Tuesday, 28 February 2017

Focusing on the Chicken Part 5

        Lest people think that chicken posts have to be solely associated with food, I am ending my month of posts about the plucky fowl without focusing on food. This domestic fowl (and all its parts) not only ends up frequently on our dining tables, but also finds its way in quite a number of English idioms.

     Getting up with the chickens this morning, I decided to pay tribute to them in this post. Thinking that my brain could function better in the solitude of the early morning, my hopes were dashed when repeated sounds of a banging metal door shattered the silence. It always ruffles my feathers when my Korean neighbour chooses to announce her arrival or departure by slamming the door. This is not something trivial because our houses are attached to each other so the sound reverberates and sometimes, it feels like it’s a mini earthquake. I really do not know what goes on in that bird brain of hers but she has also been known to play handyman in the wee hours of the morning by hammering against the wall!

       When hubby sees me fussing like an old hen, he eggs me on to confront her. Refusing to do so does not mean I am chicken hearted; I just prefer to maintain a civilised relationship, well, for as long as I can. I would rather walk on eggshells than launch World War 3. Nevertheless, I have spoken up, when the need arose. Her multitude of cars often block our path, and there was once I could not reverse out because of her inconsiderate parking. I tried calling out to her several times but there was no response. Feeling a rage brew inside me, I got into my car and honked loudly! Fortunately, that got her rushing out, with an apologetic face, which I returned with an angry look.

        I know Buddhism warrants one to be humane to animals, but leaving food leftovers on the road to feed the stray cats is really taking things to the extreme. And scattering the stale rice mixed with yucky meat and vegetables over to the road in front of your neighbours’ houses is downright rude and irresponsible! This time I did not chicken out. I lodged a complaint to the house developer (at that time, the house developer was still overseeing our gated and guarded community). Her practice seemed to halt very soon after my complaint and I was feeling smug about it. Hubby told me not to count my chickens before they are hatched. How right he was! She was soon back to her nonsense. And I went to complain again! I later found out that her other neighbour had also marched to the developer’s office in fury, threatening to bring in the local municipal council.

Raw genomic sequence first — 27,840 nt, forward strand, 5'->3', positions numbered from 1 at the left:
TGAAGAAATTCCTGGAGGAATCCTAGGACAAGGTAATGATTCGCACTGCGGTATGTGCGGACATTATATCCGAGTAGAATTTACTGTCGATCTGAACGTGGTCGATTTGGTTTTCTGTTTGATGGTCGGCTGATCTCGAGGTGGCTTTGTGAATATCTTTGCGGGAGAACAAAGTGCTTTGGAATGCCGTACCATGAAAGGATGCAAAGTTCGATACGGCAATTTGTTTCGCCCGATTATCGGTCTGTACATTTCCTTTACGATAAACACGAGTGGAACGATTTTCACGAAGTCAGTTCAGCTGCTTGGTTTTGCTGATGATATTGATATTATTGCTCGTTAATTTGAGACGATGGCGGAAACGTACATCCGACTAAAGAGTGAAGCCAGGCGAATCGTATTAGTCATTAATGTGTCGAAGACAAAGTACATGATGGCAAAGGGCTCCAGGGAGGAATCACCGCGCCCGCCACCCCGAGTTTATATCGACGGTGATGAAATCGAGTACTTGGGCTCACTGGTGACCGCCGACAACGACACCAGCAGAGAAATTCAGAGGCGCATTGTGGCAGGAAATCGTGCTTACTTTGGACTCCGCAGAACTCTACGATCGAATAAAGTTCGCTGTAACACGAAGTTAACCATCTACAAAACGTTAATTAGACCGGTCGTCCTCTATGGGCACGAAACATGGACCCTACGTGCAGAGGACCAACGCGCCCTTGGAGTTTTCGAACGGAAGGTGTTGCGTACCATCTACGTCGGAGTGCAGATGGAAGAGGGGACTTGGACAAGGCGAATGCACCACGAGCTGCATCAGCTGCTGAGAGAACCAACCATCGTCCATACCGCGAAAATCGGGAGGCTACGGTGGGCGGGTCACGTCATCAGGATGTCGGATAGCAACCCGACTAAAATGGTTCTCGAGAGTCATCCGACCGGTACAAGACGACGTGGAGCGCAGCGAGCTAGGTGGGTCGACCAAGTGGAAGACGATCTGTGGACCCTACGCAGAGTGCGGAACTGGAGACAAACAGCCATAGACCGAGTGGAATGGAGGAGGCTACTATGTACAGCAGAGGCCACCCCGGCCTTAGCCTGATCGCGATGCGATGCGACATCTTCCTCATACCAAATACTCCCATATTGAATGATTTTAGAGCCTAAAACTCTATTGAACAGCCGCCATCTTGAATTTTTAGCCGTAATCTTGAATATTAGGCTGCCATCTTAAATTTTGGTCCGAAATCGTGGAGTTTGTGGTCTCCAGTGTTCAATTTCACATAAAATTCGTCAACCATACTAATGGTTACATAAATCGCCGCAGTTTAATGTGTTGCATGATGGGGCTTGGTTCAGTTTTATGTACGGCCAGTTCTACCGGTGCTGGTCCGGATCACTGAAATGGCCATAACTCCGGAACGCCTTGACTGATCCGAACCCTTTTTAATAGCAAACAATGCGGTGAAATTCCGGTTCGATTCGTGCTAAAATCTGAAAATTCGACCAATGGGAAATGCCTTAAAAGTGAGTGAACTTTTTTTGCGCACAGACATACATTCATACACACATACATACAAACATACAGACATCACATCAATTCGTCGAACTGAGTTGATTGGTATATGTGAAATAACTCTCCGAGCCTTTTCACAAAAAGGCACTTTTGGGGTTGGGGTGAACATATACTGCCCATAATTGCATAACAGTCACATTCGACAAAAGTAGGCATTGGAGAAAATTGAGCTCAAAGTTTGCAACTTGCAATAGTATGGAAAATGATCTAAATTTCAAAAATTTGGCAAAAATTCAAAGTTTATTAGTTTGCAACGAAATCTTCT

My Korean neighbour is no spring chicken but she dresses like one! She loves to wear skin tight pants and puts on heavy makeup. Despite being a housewife, she is tardy where house cleaning is concerned. The part-time Indian maid who used to work for me was also cleaning her house for several months. Saras finally could not take it, complaining to me that my neighbour’s house is extremely dirty and unhygienic! She does not even bother to clean up after her dog’s menstrual blood stains the floor!!! I’m not certain if this was one of Saras’ cock and bull stories, but she had nothing to gain by telling me this.

         Having good neighbours is scarce as hen’s teeth, but fortunately, my neighbours on my left are gems. The husband is friendly and helpful. The wife, who has a sunny side up, is not a mother hen but trains her two daughters to be independent. Both girls are polite and pleasant, always ready to lend a hand to their mother where household chores are concerned. If only my Korean neighbour is more considerate!

  1. Get up with the chickens - wake up really early
  2. Ruffle one’s feathers - annoy someone
  3. Bird brain - senseless
  4. Fuss like an old hen - get angry
  5. Egg someone on - encourage, goad or incite someone into action
  6. Chicken hearted - cowardly
  7. Walk on eggshells - try very hard not to upset someone or something
  8. Chicken out - run away from something because of fear
  9. Count your chickens before they are hatched - predict a successful outcome before the final outcome is confirmed
  10. No spring chicken - not young
  11. Cock and bull story - untrue story
  12. Scarce as hen’s teeth - extremely hard to find
  13. Sunny side up - cheerful attitude
  14. Mother hen - very protective

Saturday, 25 February 2017

Focusing on the Chicken Part 4

     Ask any Malaysian if he or she has tasted chicken chop, and you will probably get an incredulous look that goes to say you must be nuts if you have never eaten this quintessential dish at Malaysian eateries serving Western food. But ask a true blue British or American the same question, you may be asked if you mean a new kind of karate chop or if you are referring to chicken pieces in chop suey (an American Chinese stir-fried dish of vegetables and meat). 
     Apparently, chicken chop is a local creation, probably introduced by the Hainanese chefs who wanted to cater to their British colonial masters working in Malaya. It is a very versatile dish as the boneless chicken can be deep-fried, pan-fried or grilled and then smothered with various kinds of gravy.